The Urban Institute (UI) releases a regular report, Housing Finance at a Glance, a "chartbook" loaded with charts and commentary on mortgage activity. The current edition is primarily for the period ending with the first quarter of 2017, although some data is from the second quarter. Much of the chartbook's material, residential construction data, home price indices, negative equity reports, etc., has been covered by MND from original sources, but we have cherry-picked a few items that may have otherwise escaped your and our notice.
Overview of Housing and Mortgage Market Value
The total value of the housing market, as reported by the Federal Reserve's Flow of Funds report has been steadily increasing since 2012, driven by growing household equity. In the first quarter of 2017 total debt and mortgages held stable at $10.3 trillion but household equity reached a new high of $14.4 trillion. This brought the total value of the U.S. housing market to $24.8 trillion, topping the old pre-crisis peak of $23.9 trillion.
The debt is composed of 6.1 trillion in Agency MBS, 59.5 percent of the total, while unsecuritized first liens held by Freddie Mac, Fannie Mae (the GSEs) and depository institutions make up 29.9 percent or $3.1 trillion. The remaining 1.1 trillion is almost equally distributed between private label securities (PLS) (4.9%) and second liens (5.7%).
The $531 billion in the PLS market was split among prime loans (18.6 percent), Alt-A (40.1 percent) and sub-prime loans while the agency market was dominated by Fannie Mae with a 44.1 percent share. Freddie Mac and Ginnie Mae had 27.4 percent and 28.4 percent respectively. Ginnie Mae has had more outstanding securities than Freddie Mac since May 2016.
UI calls home prices "still very affordable" by historic standards, even though they have been appreciating strongly for nearly five years, and despite the post-election spike in interest rates. Even if rates were to increase to 5.5 percent, affordability wouldn't exceed the long-term average.
UI has argued for some time that the National Association of Realtor's data on first-time homebuyers, which historically has been around 40 percent but has hovered in the 30-34 percent range since the housing crisis, is too low. The current information they present maintains there was a first-time homebuyer share of 47.2 percent in March. The difference may be that NAR data is based on sales while the Urban Institute is presenting mortgage data. There is still a large share of all-cash transactions, which would make UI's universe substantially smaller. FHA has always had a larger first-time homebuyer share and it was 82.4 percent in March, down from a peak of 83.3 percent the previous May.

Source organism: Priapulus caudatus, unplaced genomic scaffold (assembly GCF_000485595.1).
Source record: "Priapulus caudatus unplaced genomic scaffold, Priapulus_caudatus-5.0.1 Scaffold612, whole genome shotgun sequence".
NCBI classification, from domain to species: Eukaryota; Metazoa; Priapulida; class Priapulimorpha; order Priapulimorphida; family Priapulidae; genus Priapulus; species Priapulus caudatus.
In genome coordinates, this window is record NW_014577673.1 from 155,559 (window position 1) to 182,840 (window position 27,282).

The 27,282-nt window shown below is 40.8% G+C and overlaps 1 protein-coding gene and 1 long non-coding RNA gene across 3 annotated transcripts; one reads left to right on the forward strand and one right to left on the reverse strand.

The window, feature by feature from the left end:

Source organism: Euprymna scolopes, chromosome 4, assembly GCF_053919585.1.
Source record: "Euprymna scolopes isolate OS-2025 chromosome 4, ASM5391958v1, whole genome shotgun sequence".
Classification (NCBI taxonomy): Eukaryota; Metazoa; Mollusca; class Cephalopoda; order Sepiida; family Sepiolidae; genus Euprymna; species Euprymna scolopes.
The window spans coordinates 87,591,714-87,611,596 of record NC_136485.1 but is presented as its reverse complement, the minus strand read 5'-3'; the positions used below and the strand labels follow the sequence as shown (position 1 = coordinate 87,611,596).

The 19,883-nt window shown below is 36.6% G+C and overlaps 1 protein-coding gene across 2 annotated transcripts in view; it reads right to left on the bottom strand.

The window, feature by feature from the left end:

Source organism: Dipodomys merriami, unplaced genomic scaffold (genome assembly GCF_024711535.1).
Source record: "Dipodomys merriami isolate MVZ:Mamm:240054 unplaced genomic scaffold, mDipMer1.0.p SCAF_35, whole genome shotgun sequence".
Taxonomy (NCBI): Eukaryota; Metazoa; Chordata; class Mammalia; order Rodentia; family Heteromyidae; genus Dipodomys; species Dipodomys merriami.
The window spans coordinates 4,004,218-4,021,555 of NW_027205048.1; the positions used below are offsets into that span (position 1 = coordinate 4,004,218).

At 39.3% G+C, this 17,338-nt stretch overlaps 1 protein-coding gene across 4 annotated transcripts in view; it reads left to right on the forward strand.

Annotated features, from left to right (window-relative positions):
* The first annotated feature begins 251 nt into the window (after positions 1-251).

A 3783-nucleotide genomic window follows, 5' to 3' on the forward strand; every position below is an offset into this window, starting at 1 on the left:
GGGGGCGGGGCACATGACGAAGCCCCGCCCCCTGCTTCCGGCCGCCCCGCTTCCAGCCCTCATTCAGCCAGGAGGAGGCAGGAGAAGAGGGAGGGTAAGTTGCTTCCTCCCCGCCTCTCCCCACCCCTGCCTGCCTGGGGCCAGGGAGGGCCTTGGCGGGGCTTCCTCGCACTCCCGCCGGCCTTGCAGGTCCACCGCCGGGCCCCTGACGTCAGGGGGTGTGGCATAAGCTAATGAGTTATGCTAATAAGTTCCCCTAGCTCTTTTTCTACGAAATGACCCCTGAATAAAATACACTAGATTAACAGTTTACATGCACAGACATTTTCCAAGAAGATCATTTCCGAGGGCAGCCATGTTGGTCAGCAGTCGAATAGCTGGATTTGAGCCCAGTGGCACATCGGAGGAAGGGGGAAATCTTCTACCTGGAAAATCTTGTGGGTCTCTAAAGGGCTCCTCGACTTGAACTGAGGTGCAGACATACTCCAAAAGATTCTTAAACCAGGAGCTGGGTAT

Based on March 2017 originations, the average first-time buyer was more likely than a repeat buyer to take out a smaller loan. They also were more likely to have a lower FICO score and higher loan-to-value and debt-to-income ratios and thus a higher interest rate.
GSE Portfolio Runout
Both Fannie Mae and Freddie Mac continue to shrink their portfolios as mandated by their agreement with the Treasury Department. Over the year ended in April 2017 Fannie Mae contracted its portfolio by 15.1 percent and Freddie Mac by 13.1 percent. Fannie Mae has already reached its required 2017 level and Freddie Mac is only just above it.
The average g-fees on Fannie Mae's new acquisitions increased from 54.2 basis point to 58.7 basis points in the first quarter while Freddie Mac's remained constant at 54 basis points. The increase in these fees since 2011 and 2012 have made a strong contribution to the company's profitability.
UI notes that the median FICO scores for agency originations have declined substantially since last June, from 742 to 725, a new post-crisis low. UI calls this "intriguing" because it could be an indication that credit availability is improving.
However, further analysis revealed the decrease was driven almost entirely by refinance scores which fell from 752 in October to 725 in April, a decline of 27 points. Purchase FICOs in contrast were down only 4 points, to a median of 725.
As interest rates have risen, the pool of those who could benefit from refinancing, has been shrinking. UI speculates that lenders have been approving more refinances from less credit-worthy borrowers to maintain their volumes. If this is the case, one would expect that, as lenders accept increasing numbers of more marginal borrowers, the scores of those remaining in the pool would go down.
This is indeed the case. The average FICO for borrowers in the refinanceable pool has fallen from 716 in October to 705 this past May. At the same time, that pool has shrunk from 41 percent to 16 percent of homeowners.
So, does this mean credit access is improving? UI says probably not. While the lower accepted FICO score is good news for those who might not have been eligible to refinance before, it is a small universe of borrowers. Further, it doesn't help those who can't get a mortgage to buy a home.